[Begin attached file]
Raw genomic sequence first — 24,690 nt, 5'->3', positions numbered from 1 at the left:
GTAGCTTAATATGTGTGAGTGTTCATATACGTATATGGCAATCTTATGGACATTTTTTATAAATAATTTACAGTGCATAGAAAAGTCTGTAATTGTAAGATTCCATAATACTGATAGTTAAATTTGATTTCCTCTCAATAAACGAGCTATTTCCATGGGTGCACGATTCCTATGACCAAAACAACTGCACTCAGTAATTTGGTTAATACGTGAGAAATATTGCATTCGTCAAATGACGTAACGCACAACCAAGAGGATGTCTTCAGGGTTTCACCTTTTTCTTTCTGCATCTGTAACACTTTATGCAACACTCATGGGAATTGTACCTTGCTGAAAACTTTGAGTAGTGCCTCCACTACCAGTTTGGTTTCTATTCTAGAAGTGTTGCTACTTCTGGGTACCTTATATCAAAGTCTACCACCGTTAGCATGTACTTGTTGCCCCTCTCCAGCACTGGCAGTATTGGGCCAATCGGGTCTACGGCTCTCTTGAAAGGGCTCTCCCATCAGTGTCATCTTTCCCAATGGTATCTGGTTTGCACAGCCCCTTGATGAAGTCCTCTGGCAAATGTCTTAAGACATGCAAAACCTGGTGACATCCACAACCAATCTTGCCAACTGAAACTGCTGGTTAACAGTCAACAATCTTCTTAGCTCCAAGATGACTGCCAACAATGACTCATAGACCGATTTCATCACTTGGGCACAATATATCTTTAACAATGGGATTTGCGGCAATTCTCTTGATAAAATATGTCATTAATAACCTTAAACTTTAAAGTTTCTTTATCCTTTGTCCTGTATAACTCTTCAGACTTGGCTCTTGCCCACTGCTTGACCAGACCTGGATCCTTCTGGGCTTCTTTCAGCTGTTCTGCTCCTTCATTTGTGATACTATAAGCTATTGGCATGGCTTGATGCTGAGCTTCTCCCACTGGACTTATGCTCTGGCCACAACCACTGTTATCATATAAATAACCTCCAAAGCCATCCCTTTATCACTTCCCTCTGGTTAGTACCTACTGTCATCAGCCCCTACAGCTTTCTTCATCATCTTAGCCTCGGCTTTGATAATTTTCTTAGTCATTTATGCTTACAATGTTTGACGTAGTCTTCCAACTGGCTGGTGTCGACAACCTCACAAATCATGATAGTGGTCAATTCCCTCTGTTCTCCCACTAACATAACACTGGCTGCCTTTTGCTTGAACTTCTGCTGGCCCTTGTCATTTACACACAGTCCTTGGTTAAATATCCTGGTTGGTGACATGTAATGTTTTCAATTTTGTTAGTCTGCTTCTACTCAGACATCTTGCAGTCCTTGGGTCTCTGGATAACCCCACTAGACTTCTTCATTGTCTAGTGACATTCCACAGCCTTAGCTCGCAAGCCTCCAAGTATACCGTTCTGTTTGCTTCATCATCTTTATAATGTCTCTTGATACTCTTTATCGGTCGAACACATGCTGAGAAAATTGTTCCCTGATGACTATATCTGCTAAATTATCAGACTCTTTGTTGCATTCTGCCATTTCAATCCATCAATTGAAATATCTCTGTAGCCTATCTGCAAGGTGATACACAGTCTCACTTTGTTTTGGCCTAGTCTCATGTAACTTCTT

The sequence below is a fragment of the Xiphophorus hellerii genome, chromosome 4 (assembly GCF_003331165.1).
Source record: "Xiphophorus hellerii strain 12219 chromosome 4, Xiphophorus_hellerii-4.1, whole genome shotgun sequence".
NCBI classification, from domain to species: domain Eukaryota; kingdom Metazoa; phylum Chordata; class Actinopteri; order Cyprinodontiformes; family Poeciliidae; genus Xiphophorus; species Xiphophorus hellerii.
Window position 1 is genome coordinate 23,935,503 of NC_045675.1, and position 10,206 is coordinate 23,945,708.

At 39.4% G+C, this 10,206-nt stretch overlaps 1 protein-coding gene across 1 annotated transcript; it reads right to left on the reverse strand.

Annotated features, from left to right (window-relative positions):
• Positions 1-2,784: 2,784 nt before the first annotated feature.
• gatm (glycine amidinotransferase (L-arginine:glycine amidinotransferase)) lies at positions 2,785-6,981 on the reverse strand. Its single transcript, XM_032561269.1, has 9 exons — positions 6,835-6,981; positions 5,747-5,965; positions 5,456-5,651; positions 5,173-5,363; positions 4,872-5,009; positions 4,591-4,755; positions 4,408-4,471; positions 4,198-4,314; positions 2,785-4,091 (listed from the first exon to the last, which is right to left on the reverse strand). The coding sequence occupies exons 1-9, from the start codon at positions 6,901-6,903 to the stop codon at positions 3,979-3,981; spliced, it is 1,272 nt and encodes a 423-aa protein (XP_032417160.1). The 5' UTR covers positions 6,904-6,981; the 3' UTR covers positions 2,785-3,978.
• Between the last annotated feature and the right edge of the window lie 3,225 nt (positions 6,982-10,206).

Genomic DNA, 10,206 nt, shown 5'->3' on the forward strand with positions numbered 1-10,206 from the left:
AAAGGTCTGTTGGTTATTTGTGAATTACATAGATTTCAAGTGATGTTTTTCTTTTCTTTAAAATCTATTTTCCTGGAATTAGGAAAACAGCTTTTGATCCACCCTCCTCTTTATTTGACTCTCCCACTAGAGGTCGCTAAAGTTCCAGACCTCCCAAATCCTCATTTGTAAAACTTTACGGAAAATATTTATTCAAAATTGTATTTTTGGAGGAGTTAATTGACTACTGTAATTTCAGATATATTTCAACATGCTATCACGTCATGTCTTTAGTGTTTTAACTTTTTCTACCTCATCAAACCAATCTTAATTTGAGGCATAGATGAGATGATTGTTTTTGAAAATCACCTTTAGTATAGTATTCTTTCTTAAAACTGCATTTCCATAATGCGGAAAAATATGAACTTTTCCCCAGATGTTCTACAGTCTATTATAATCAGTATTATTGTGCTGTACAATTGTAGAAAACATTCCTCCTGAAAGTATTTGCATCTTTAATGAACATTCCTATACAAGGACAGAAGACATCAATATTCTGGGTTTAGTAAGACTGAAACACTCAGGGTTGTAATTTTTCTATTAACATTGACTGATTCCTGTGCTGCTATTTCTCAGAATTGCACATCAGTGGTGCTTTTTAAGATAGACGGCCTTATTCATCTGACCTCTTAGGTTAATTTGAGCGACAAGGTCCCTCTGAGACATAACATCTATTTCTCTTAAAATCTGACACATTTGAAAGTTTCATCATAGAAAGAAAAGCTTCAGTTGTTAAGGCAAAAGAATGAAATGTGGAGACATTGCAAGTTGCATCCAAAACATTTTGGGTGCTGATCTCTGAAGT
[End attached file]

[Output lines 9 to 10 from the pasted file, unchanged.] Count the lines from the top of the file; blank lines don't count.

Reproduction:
• Positions 1-2,784: 2,784 nt before the first annotated feature.
• gatm (glycine amidinotransferase (L-arginine:glycine amidinotransferase)) lies at positions 2,785-6,981 on the reverse strand. Its single transcript, XM_032561269.1, has 9 exons — positions 6,835-6,981; positions 5,747-5,965; positions 5,456-5,651; positions 5,173-5,363; positions 4,872-5,009; positions 4,591-4,755; positions 4,408-4,471; positions 4,198-4,314; positions 2,785-4,091 (listed from the first exon to the last, which is right to left on the reverse strand). The coding sequence occupies exons 1-9, from the start codon at positions 6,901-6,903 to the stop codon at positions 3,979-3,981; spliced, it is 1,272 nt and encodes a 423-aa protein (XP_032417160.1). The 5' UTR covers positions 6,904-6,981; the 3' UTR covers positions 2,785-3,978.